One big move deserves another

To paraphrase M*A*S*H’s Henry Blake when his office was surreptitiously emptied, I’m writing to you from deep inside a real big empty.

My home office?which was once filled with the books and posters and trinkets that I imagine would be for sale if my personality ever had a garage sale?has basically been whittled down to a desk, a chair and a computer. And the echo of blank walls.

Everything else is in boxes. (Including the cat, although I think he put himself there.)

That’s because we’re moving, which has gotten to be sort of a bad habit for us. We’re like part-time gypsies. Conservative, evangelical, well-bathed, part-time gypsies.

Wife Hanna and I have been married for two years and three months, and in that time we’ll have moved four times within a five-block radius. I think at the bottom of our marriage license, in print so fine that the letters would slip through a coffee filter, was a clause about never staying put.

The first move was right when we tied the knot and moved into our first apartment: half of a small basement, which as far as I was concerned was a little corner of heaven.

Twelve months later, as our senior year ended, it was time to relocate. So we packed up and moved a block south into an empty Tabor property.

Two months later Tabor needed its house back for students with real money, so we packed again and moved three blocks east into a house in which we planned to sink our metaphorical roots (because people don’t have real roots) for a few years.

But then someone in this house?I’m not pointing fingers here, but there were absolutely no Y chromosomes involved?got to looking at real estate listings online and found a good one. Fast forward a few weeks and several thousand dollars and one kidney (just kidding), and we’re moving. Again. Three blocks north.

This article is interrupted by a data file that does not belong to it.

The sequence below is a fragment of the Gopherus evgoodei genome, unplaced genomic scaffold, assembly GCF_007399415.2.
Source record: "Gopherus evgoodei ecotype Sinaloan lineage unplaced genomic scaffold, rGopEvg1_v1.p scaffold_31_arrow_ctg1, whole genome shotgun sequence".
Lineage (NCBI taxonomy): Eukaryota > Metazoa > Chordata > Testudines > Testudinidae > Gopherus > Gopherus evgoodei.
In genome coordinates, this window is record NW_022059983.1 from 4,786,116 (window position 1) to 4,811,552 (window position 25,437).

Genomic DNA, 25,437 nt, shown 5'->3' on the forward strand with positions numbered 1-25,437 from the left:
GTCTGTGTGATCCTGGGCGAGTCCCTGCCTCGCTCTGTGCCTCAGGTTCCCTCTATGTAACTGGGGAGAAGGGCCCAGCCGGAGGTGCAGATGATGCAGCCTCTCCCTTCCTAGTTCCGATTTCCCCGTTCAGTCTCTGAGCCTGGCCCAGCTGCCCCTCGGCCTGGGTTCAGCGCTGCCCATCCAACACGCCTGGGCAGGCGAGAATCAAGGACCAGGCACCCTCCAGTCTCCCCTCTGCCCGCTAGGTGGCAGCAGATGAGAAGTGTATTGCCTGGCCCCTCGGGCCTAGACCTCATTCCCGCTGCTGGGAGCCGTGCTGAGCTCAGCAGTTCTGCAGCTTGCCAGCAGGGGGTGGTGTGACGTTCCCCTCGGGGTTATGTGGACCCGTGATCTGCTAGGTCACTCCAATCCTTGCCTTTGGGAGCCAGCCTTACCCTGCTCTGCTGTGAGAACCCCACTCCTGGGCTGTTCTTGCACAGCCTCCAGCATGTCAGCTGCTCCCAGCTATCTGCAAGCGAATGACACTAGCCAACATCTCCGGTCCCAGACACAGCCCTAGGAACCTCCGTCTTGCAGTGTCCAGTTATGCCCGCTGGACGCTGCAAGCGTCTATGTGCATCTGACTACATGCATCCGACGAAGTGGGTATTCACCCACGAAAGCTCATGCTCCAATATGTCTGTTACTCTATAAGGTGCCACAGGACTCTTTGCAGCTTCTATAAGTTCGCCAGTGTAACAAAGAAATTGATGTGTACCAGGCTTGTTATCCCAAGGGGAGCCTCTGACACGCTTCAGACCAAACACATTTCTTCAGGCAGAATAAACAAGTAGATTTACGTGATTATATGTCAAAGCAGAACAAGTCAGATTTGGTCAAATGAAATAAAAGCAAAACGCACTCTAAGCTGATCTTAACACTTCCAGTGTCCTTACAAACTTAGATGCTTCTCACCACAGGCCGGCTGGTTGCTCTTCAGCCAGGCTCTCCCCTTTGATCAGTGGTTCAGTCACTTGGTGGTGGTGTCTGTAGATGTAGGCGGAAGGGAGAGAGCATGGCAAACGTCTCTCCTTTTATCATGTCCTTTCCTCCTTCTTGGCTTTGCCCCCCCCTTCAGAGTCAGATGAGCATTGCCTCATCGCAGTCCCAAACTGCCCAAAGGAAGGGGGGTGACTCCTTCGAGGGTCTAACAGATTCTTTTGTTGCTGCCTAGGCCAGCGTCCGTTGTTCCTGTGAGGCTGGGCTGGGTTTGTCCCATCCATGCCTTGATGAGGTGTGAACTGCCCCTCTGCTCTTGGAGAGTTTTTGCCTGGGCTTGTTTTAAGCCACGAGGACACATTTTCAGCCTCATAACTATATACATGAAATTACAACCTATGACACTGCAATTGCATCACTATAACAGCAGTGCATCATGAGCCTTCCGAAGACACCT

Just as I finally unpacked the last of the boxes from our last move it was time to load them back up again.

Actually, that’s not true. What really happened is that for the last week I pulled full boxes from our last move out of the closet where they were hiding and put the contents into new empty boxes.

It’s a kind of sick, three-dimensional game of hoarder’s Tetris.

I think people like to say that moving is nature’s way of cleansing us from all the clutter we build up over time, which is a nice sentiment but as inaccurate as the math in this next sentence. What we really do is throw away 10 percent of the garbage we’ve accumulated and pack the other 95 percent into boxes that we’ll move but never look into again.

At one point?I wish I was making this up?I packed one big cardboard box full of smaller cardboard boxes because you never know when you might need a small cardboard box.

Unfortunately, mixed in the boxes with unmarked burned CDs and cardboard tubes with six inches of wrapping paper left is stuff that I actually need. It took me five minutes to find my toothbrush this morning, and I have no idea where the checkbook is.

Come to think of it, I haven’t seen the cat in a while either.

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